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April 18, 2014 | NPR · The agreement calls on all parties to refrain from violence, requires that illegally-armed groups disarm and that control of government buildings be returned to Ukrainian authorities.
 
April 18, 2014 | NPR · President Obama said enrollment under the Affordable Care Act reached 8 million after the deadline was extended by 2 weeks. The figure represents a turnaround from the disastrous debut of the website.
 
April 18, 2014 | NPR · Morning Edition spent a lot of time recently reporting from the U.S.-Mexico border. President Obama has deported 2 million people from the U.S. But many say that number is misleading.
 

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April 19, 2014 | NPR · The military's training center at Fort Irwin in California is complete with mock Middle Eastern villages. But as the U.S. combat mission in Afghanistan winds down, how will this facility change?
 
April 19, 2014 | NPR · In the Ukrainian city of Donetsk, the opposing camps seem increasingly entrenched, despite a diplomatic effort to ease tensions. Pro-Russian forces refuse to leave occupied buildings and public squares in the east. It's an uneasy Easter weekend and neither side is willing to budge.
 
April 19, 2014 | NPR · Russia is in the middle of a planned upgrade and expansion of its military forces, but global affairs professor Mark Galeotti tells NPR's Arun Rath that Russia's military has its limits.
 

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April 19, 2014 | NPR · The search continues for hundreds of people, mostly students, who were on board a South Korean ferry when it sank this week. Correspondent Anthony Kuhn shares the latest with NPR's Wade Goodwyn.
 

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April 13, 2014 | NPR · As the anniversary of last year's marathon bombing approaches, NPR's Rachel Martin speaks with correspondent Carrie Johnson about the investigation and legal wrangling yet to come.
 

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Public prosecutors

Feb 29, 2012 — Former Los Angeles prosecutor Marcia Clark debuts as a mystery writer, and Julian Barnes returns with stories of love. Robert Putnam and David Campbell look at American religion, Ron Rosenbaum warns of the potential for nuclear war, and Bing West evaluates military failures in Afghanistan.
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Jun 16, 2011 — If a fancy vacation won't fit into the summer budget this year, a good book can take you on a journey instead. Salon.com book critic Laura Miller shares her top picks for books that can take you to new places and cultures. And Bharati Mukherjee takes us on a trip to South Asia with Miss New India.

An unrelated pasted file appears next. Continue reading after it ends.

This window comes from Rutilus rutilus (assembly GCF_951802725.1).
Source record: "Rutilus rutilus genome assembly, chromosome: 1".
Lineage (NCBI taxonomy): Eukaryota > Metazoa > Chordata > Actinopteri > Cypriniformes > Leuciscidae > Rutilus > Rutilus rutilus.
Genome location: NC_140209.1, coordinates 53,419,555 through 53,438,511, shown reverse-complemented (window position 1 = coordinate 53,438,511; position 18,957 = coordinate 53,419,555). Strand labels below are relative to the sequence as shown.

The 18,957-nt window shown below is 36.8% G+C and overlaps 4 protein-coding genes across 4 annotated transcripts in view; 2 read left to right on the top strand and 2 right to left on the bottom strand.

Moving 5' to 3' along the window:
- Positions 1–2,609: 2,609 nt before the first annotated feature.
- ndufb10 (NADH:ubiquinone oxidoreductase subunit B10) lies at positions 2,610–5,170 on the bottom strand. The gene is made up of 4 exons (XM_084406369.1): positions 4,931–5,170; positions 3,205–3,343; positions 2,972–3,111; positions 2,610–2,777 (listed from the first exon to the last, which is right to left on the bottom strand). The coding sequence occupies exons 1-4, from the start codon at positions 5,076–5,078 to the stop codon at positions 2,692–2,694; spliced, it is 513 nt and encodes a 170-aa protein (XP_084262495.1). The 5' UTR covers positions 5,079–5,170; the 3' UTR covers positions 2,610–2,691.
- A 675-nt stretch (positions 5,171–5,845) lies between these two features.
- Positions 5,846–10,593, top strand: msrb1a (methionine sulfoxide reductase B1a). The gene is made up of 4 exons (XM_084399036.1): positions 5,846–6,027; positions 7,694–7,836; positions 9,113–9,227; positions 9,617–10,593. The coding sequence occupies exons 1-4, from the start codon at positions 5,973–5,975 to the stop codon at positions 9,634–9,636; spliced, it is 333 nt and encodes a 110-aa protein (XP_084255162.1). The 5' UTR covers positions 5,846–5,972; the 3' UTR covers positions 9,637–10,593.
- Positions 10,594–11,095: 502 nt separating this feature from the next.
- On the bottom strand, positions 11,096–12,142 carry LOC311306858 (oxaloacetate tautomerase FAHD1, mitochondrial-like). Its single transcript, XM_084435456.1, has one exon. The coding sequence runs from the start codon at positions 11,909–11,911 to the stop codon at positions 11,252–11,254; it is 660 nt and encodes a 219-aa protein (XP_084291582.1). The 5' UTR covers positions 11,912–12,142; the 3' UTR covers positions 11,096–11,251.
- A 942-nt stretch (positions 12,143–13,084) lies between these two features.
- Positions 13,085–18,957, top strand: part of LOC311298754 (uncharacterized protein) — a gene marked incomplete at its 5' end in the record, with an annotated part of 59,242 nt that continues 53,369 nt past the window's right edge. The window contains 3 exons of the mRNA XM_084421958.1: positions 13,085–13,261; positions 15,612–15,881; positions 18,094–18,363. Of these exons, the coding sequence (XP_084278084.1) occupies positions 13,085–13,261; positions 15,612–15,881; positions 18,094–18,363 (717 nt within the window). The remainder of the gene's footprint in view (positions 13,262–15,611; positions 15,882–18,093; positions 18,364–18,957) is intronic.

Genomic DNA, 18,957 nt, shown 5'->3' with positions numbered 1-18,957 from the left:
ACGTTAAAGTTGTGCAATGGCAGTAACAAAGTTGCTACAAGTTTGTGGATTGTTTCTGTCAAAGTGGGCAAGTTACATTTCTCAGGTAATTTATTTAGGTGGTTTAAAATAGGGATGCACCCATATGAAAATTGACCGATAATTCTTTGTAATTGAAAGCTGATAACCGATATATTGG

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May 11, 2011 — Summer reading is clearly on the horizon, with a new novel from Scott Turow, P.D. James musing on the mystery genre, John Vaillant on the Siberian tiger, S.C. Gwynne on the Comanche Nation and time to catch up on Bob Woodward's look at Obama's Wars.
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Apr 19, 2011 — Fifteen years after she led the prosecution against O.J. Simpson in one of the most public trials of the century, Marcia Clark returns to the courtroom. But this time, it's to make her fiction debut as the writer of a new legal thriller novel, Guilt by Association..
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Jun 17, 2010 — It's no mystery that the Swedes know how to write really good ones. But among the authors with the gift to spin out superior thrillers is a trio of American women and, oddly, the guy who gave us Mr. Magoo. Now, the suspense is over: Mystery fiction aficionado Maureen Corrigan relishes the best of the whodunits.
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Oct 8, 2008 — An internal Justice Department investigation has concluded that the controversial U.S. attorney firings of 2006 were of a partisan political nature. One of the seven fired attorneys, Iglesias discusses his book, In Justice, an insider's account of the affair.
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Aug 23, 2007 — From the Antique Man's giant ball of string in Fells Point, to the crab cake lunch downtown, Laura Lippman loves Baltimore. Despite the city's crime and other problems, the crime novelist says its flaws are what make it an interesting place.
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Feb 8, 2007 — Federal prosecutor Stanley Alpert was kidnapped off the streets of Manhattan nine years ago. His new book, The Birthday Party, is a memoir of how he survived the 25-hour ordeal. Alpert writes of befriending his kidnappers and helping the FBI apprehend the gang.
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Dec 1, 2006 — Laura Lippman began writing novels while working fulltime as a journalist at The Baltimore Sun. She has written 11, including nine about former journalist Tess Monaghan, an "accidental private eye" with a knack for solving crime on Baltimore's streets.
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